FIG. 3B illustrates PCB components (not to scale) for forming the slots, dipoles, and antenna element selector on the second side of the substrates of FIG. 2 for the antenna apparatus of FIG. 1, in one embodiment in accordance with the present invention;

FIG. 4 illustrates various dimensions (in mils) for antenna elements of the antenna apparatus of FIG. 3, in one embodiment in accordance with the present invention;

FIG. 5 illustrates an exploded view to show a method of manufacture of the antenna apparatus of FIG. 3, in one embodiment in accordance with the present invention; and

FIG. 6 illustrates an alternative embodiment for the slots of the antenna apparatus in a housing of the system of FIG. 1.

DETAILED DESCRIPTION

A system for a wireless (i.e., radio frequency or RF) link to a remote receiving node includes a communication device for generating an RF signal and an antenna apparatus for transmitting and/or receiving the RF signal. The antenna apparatus comprises a plurality of modified dipoles (also referred to herein as simply “dipoles”) and/or a plurality of modified slot antennas (also referred to herein as simply “slots”). In a preferred embodiment, the antenna apparatus includes a number of slots configured to transmit and/or receive horizontal polarization, and a number of dipoles to provide vertical polarization. Each dipole and each slot provides gain (with respect to isotropic) and a polarized directional radiation pattern. The slots and the dipoles may be arranged with respect to each other to provide offset radiation patterns.

In some embodiments, the dipoles and the slots comprise individually selectable antenna elements and each antenna element may be electrically selected (e.g., switched on or off) so that the antenna apparatus may form a configurable radiation pattern. An antenna element selector is included with or coupled to the antenna apparatus so that one or more of the individual antenna elements may be selected or active. If certain or all elements are switched on, the antenna apparatus forms an omnidirectional radiation pattern, with both vertically polarized and horizontally polarized (also referred to herein as diagonally polarized) radiation. For example, if two or more of the dipoles are switched on, the antenna apparatus may form a substantially omnidirectional radiation pattern with vertical polarization. Similarly, if two or more of the slots are switched on, the antenna apparatus may form a substantially omnidirectional radiation pattern with horizontal polarization.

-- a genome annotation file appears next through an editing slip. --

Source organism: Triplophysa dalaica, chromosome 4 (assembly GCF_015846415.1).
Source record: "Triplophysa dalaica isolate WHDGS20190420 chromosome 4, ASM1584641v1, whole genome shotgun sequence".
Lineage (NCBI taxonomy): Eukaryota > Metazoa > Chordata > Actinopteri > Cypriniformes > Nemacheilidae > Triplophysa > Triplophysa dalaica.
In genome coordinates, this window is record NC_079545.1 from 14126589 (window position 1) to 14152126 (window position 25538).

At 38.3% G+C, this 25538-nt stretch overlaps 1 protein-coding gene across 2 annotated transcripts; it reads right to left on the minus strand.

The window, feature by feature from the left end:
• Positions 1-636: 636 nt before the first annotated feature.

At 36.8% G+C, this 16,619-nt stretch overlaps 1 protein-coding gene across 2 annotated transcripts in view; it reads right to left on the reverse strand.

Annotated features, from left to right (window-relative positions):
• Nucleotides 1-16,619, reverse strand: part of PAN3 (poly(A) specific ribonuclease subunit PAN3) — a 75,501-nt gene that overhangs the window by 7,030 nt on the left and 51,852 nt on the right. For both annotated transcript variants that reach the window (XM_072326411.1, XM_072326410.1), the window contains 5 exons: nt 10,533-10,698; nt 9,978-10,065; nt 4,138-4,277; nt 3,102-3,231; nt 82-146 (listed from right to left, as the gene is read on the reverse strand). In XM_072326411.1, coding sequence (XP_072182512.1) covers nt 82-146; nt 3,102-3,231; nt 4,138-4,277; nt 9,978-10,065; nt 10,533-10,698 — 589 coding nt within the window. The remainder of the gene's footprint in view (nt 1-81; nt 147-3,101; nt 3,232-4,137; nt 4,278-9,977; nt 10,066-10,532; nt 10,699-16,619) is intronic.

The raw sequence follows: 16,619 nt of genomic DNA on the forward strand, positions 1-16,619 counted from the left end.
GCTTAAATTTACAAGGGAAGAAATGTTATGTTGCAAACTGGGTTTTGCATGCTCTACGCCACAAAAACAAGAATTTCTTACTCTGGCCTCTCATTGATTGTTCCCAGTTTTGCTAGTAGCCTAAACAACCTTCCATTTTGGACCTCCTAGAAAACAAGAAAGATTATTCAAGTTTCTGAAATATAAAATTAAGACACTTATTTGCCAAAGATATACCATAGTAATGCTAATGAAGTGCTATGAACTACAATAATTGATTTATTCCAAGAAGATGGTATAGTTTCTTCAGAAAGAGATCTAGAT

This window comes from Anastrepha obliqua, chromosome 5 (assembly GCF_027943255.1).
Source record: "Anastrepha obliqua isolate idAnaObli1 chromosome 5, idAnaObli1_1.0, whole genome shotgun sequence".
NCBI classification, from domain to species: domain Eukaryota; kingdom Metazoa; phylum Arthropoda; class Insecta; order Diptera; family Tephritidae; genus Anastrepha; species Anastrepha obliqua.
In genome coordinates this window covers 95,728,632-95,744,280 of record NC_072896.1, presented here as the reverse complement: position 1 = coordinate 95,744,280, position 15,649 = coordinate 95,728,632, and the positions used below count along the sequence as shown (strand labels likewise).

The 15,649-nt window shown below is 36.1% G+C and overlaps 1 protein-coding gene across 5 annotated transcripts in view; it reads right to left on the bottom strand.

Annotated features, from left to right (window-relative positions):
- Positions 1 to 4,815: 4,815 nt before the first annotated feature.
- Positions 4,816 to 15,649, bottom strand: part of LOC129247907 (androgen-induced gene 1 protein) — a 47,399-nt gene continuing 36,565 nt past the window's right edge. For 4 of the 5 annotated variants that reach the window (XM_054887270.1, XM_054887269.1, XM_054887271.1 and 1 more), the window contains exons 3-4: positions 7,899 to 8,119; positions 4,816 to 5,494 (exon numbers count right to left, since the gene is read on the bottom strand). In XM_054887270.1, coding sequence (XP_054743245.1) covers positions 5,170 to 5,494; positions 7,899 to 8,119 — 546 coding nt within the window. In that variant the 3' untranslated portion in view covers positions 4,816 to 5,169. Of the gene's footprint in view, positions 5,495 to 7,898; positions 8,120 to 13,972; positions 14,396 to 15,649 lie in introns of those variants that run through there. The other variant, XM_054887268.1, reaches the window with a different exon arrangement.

The antenna apparatus is easily manufactured from common planar substrates such as FR4 printed circuit board (PCB). The PCB may be partitioned into portions including one or more elements of the antenna apparatus, which portions may then be arranged and coupled (e.g., by soldering) to form a non-planar antenna apparatus having a number of antenna elements.

In some embodiments, the slots may be integrated into or conformally mounted to a housing of the system, to minimize cost and size of the system, and to provide support for the antenna apparatus.

Advantageously, a controller of the system may select a particular configuration of antenna elements and a corresponding configurable radiation pattern that minimizes interference over the wireless link to the remote receiving node. If the wireless link experiences interference, for example due to other radio transmitting devices, or changes or disturbances in the wireless link between the system and the remote receiving node, the system may select a different combination of selected antenna elements to change the corresponding radiation pattern and minimize the interference. The system may select a configuration of selected antenna elements corresponding to a maximum gain between the system and the remote receiving node. Alternatively, the system may select a configuration of selected antenna elements corresponding to less than maximal gain, but corresponding to reduced interference in the wireless link.